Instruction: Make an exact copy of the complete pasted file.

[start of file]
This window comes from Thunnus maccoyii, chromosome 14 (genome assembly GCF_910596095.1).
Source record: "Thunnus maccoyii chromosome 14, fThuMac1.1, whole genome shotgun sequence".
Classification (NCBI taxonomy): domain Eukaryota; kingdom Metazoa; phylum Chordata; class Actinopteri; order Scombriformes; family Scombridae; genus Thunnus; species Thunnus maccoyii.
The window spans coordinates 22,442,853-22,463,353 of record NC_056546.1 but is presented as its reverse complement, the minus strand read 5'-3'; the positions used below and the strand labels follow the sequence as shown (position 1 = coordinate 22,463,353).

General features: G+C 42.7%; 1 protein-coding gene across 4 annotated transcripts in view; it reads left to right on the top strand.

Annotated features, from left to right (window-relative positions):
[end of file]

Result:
This window comes from Thunnus maccoyii, chromosome 14 (genome assembly GCF_910596095.1).
Source record: "Thunnus maccoyii chromosome 14, fThuMac1.1, whole genome shotgun sequence".
Classification (NCBI taxonomy): domain Eukaryota; kingdom Metazoa; phylum Chordata; class Actinopteri; order Scombriformes; family Scombridae; genus Thunnus; species Thunnus maccoyii.
The window spans coordinates 22,442,853-22,463,353 of record NC_056546.1 but is presented as its reverse complement, the minus strand read 5'-3'; the positions used below and the strand labels follow the sequence as shown (position 1 = coordinate 22,463,353).

General features: G+C 42.7%; 1 protein-coding gene across 4 annotated transcripts in view; it reads left to right on the top strand.

Annotated features, from left to right (window-relative positions):